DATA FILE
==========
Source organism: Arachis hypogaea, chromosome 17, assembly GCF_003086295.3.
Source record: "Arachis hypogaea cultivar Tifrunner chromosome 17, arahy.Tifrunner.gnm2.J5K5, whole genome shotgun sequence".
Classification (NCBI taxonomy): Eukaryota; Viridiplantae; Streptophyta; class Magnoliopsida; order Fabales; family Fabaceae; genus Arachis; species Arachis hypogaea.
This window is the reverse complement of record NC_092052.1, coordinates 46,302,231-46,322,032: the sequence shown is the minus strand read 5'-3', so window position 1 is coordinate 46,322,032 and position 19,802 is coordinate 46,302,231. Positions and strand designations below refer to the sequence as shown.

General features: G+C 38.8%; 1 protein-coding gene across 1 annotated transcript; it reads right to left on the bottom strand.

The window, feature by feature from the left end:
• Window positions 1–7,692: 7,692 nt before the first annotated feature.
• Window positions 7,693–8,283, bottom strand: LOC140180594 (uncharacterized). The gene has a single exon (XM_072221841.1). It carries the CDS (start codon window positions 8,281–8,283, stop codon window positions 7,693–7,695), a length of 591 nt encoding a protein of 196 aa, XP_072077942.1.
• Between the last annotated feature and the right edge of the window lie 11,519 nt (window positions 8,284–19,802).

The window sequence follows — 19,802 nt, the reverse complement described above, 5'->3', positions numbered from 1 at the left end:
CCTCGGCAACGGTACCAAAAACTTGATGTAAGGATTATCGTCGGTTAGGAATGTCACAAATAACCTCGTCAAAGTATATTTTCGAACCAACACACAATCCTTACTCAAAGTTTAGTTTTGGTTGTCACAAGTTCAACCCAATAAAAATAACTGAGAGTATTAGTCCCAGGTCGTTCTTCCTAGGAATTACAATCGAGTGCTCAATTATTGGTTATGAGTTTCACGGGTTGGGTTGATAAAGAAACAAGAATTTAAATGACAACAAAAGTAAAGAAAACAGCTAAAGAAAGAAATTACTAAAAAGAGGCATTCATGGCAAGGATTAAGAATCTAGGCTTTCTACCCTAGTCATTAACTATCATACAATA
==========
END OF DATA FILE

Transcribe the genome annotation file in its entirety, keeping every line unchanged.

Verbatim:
Source organism: Arachis hypogaea, chromosome 17, assembly GCF_003086295.3.
Source record: "Arachis hypogaea cultivar Tifrunner chromosome 17, arahy.Tifrunner.gnm2.J5K5, whole genome shotgun sequence".
Classification (NCBI taxonomy): Eukaryota; Viridiplantae; Streptophyta; class Magnoliopsida; order Fabales; family Fabaceae; genus Arachis; species Arachis hypogaea.
This window is the reverse complement of record NC_092052.1, coordinates 46,302,231-46,322,032: the sequence shown is the minus strand read 5'-3', so window position 1 is coordinate 46,322,032 and position 19,802 is coordinate 46,302,231. Positions and strand designations below refer to the sequence as shown.

General features: G+C 38.8%; 1 protein-coding gene across 1 annotated transcript; it reads right to left on the bottom strand.

The window, feature by feature from the left end:
• Window positions 1–7,692: 7,692 nt before the first annotated feature.
• Window positions 7,693–8,283, bottom strand: LOC140180594 (uncharacterized). The gene has a single exon (XM_072221841.1). It carries the CDS (start codon window positions 8,281–8,283, stop codon window positions 7,693–7,695), a length of 591 nt encoding a protein of 196 aa, XP_072077942.1.
• Between the last annotated feature and the right edge of the window lie 11,519 nt (window positions 8,284–19,802).

The window sequence follows — 19,802 nt, the reverse complement described above, 5'->3', positions numbered from 1 at the left end:
CCTCGGCAACGGTACCAAAAACTTGATGTAAGGATTATCGTCGGTTAGGAATGTCACAAATAACCTCGTCAAAGTATATTTTCGAACCAACACACAATCCTTACTCAAAGTTTAGTTTTGGTTGTCACAAGTTCAACCCAATAAAAATAACTGAGAGTATTAGTCCCAGGTCGTTCTTCCTAGGAATTACAATCGAGTGCTCAATTATTGGTTATGAGTTTCACGGGTTGGGTTGATAAAGAAACAAGAATTTAAATGACAACAAAAGTAAAGAAAACAGCTAAAGAAAGAAATTACTAAAAAGAGGCATTCATGGCAAGGATTAAGAATCTAGGCTTTCTACCCTAGTCATTAACTATCATACAATA